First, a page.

L.A.D.A.data

You might not know it yet, but one of the most important elections in U.S. history is coming up. I’m not talking about the presidential primaries — I’m talking about the race for L.A. County District Attorney.

The L.A. County D.A. office is incredibly powerful. Not only is it the largest prosecutorial office in the U.S., it also oversees around 1,000 attorneys and decides which cases to file for criminal trial in the county. A testament to the D.A.’s reach: the office dismissed 66,000 marijuana convictions just two weeks ago, as reported by The L.A. Times.

Unless they’re really involved in local politics, I doubt most LMU students from L.A. County could even name their current D.A., Jackie Lacey. She was elected as the first black and first female D.A. for L.A. County back in 2012 and ran unopposed in 2016.

Lacey now faces two progressive challengers: former San Francisco police chief then D.A. George Gascón and former public defender Rachel Rossi. Gascón has been endorsed by prominent publications and politicians, ranging from The L.A. Times’ and The L.A. Daily News’ editorial boards to U.S. Rep. Maxine Waters (D-CA) and L.A. City Councilmember Mike Bonin (both politicians represent the neighborhood where LMU is located). Meanwhile, Rossi got a left-wing boost from L.A.’s Democratic Socialists of America chapter, who called Gascón “a career police officer and prosecutor” and preferred a “non-cop” in their official endorsement from the group’s Prison Abolition committee.

As reported by LAist, both Gascón and Rossi are against pursuing the death penalty and both want to end cash bail, issues the current D.A. is more conservative on. All three are trying to position themselves as reformers in one way or another.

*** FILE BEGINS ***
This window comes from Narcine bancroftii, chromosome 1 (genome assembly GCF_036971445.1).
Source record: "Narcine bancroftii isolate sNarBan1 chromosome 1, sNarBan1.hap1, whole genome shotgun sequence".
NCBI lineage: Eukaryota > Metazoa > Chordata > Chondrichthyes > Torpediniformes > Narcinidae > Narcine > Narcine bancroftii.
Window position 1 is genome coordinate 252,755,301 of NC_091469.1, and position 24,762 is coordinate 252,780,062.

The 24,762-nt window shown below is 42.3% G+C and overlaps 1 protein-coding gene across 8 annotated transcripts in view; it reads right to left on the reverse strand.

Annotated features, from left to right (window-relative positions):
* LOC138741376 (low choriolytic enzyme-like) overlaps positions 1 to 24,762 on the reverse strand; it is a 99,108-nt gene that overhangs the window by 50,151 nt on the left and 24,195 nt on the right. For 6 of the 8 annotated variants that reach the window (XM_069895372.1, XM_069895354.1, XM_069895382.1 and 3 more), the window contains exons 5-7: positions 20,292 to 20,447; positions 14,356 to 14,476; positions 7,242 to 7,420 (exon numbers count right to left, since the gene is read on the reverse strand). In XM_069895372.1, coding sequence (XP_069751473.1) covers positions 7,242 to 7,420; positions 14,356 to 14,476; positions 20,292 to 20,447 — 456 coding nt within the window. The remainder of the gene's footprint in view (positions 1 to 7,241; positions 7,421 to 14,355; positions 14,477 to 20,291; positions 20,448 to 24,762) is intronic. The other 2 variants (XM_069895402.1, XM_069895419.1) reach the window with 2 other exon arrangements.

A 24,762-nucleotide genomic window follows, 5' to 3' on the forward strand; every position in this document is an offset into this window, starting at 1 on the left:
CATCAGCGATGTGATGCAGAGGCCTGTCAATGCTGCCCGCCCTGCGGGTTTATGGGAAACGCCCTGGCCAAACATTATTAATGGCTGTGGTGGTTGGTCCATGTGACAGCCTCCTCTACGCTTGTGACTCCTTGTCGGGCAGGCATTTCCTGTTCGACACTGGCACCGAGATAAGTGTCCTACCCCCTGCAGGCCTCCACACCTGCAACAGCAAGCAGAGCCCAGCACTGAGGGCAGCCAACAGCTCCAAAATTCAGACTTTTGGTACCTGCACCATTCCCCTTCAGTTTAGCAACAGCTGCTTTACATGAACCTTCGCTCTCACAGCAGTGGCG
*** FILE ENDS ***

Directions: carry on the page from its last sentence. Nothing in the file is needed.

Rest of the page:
Given the candidates’ campaign promises, combined with the power of this coveted office, the D.A. race should be on your mind well before the presidential race. Whoever you vote for in the latter, whether it’s Donald Trump or Bill Weld or Bernie Sanders or Michael Bloomberg, will have little to no impact on criminal justice issues in L.A. County.

Trump didn’t choose whether or not to charge Harvey Weinstein, and whoever the president is for the next four years won’t be able to decide how police shootings in L.A. County should be investigated. The president simply does not have the time nor the authority to talk about meaningful reform for every county and jurisdiction in the country.

Dividing powers like this is useful for enforcing and reforming justice on an understandable level, but it only works if everyone can voice how they want that justice to be administered. Unfortunately, L.A. County voters are quiet when it comes to primaries.

Back during the last general election in 2016, the turnout of L.A. County for the primary election was just 32.7% of eligible voters and 41.3% of registered voters. That means that the majority of L.A. County voters were not heard. When Lacey was first elected in 2012 against six other candidates, those numbers were as low as 16.3% and 21.8% respectively for eligible and registered voters.

Even with the better-than-usual turnout in the 2018 midterm primaries (mirroring the higher turnout across the country that year), voter turnout still did not reach a majority. There's a very real risk that those numbers could still be below 50% or even drop from 2018.

All of this might be a lot to digest less than a week before March 3. I’m a Tennessee resident, so I am ineligible to vote in this election. However, I know there are many L.A. County residents who need to have their voices heard, regardless of where they stand politically.

When you make it to the polls next Tuesday or receive your mail-in ballot sometime soon, be sure to have done your research be sure to cast your D.A. vote. A lot of people will be counting on you.

This is the opinion of Cristobal Spielmann, a sophomore environmental science major from Brentwood, Tennessee. Tweet comments @LALoyolan or email astory@theloyolan.com.

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